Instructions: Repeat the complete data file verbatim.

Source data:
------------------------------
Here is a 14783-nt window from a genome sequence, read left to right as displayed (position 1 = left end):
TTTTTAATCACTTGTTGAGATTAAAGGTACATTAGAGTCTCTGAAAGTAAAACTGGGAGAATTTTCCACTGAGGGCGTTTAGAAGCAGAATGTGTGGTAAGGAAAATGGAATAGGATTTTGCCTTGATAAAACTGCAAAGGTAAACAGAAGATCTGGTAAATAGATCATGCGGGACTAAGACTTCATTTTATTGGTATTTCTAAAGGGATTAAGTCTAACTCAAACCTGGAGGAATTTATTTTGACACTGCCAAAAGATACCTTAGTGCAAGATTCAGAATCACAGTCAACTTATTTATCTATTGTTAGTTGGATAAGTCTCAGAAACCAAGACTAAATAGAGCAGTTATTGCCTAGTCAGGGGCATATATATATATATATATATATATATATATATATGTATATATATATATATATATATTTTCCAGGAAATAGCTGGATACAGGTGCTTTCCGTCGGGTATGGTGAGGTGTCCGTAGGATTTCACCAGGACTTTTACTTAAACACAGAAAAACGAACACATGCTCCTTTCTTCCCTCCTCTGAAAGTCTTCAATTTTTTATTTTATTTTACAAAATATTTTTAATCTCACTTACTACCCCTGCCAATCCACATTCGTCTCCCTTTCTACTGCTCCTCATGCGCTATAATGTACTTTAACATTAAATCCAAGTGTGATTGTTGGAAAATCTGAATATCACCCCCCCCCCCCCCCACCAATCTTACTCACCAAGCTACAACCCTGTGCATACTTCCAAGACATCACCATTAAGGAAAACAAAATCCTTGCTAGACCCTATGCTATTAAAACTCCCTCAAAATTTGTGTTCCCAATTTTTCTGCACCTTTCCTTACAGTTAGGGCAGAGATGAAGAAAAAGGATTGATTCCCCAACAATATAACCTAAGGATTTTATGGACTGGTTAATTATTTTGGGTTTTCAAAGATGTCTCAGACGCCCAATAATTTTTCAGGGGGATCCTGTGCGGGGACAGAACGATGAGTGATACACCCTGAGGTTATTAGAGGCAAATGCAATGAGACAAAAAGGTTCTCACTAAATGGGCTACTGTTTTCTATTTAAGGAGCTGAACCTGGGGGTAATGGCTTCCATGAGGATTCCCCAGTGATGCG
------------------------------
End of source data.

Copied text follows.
Here is a 14783-nt window from a genome sequence, read left to right as displayed (position 1 = left end):
TTTTTAATCACTTGTTGAGATTAAAGGTACATTAGAGTCTCTGAAAGTAAAACTGGGAGAATTTTCCACTGAGGGCGTTTAGAAGCAGAATGTGTGGTAAGGAAAATGGAATAGGATTTTGCCTTGATAAAACTGCAAAGGTAAACAGAAGATCTGGTAAATAGATCATGCGGGACTAAGACTTCATTTTATTGGTATTTCTAAAGGGATTAAGTCTAACTCAAACCTGGAGGAATTTATTTTGACACTGCCAAAAGATACCTTAGTGCAAGATTCAGAATCACAGTCAACTTATTTATCTATTGTTAGTTGGATAAGTCTCAGAAACCAAGACTAAATAGAGCAGTTATTGCCTAGTCAGGGGCATATATATATATATATATATATATATATATATATGTATATATATATATATATATATTTTCCAGGAAATAGCTGGATACAGGTGCTTTCCGTCGGGTATGGTGAGGTGTCCGTAGGATTTCACCAGGACTTTTACTTAAACACAGAAAAACGAACACATGCTCCTTTCTTCCCTCCTCTGAAAGTCTTCAATTTTTTATTTTATTTTACAAAATATTTTTAATCTCACTTACTACCCCTGCCAATCCACATTCGTCTCCCTTTCTACTGCTCCTCATGCGCTATAATGTACTTTAACATTAAATCCAAGTGTGATTGTTGGAAAATCTGAATATCACCCCCCCCCCCCCCCACCAATCTTACTCACCAAGCTACAACCCTGTGCATACTTCCAAGACATCACCATTAAGGAAAACAAAATCCTTGCTAGACCCTATGCTATTAAAACTCCCTCAAAATTTGTGTTCCCAATTTTTCTGCACCTTTCCTTACAGTTAGGGCAGAGATGAAGAAAAAGGATTGATTCCCCAACAATATAACCTAAGGATTTTATGGACTGGTTAATTATTTTGGGTTTTCAAAGATGTCTCAGACGCCCAATAATTTTTCAGGGGGATCCTGTGCGGGGACAGAACGATGAGTGATACACCCTGAGGTTATTAGAGGCAAATGCAATGAGACAAAAAGGTTCTCACTAAATGGGCTACTGTTTTCTATTTAAGGAGCTGAACCTGGGGGTAATGGCTTCCATGAGGATTCCCCAGTGATGCG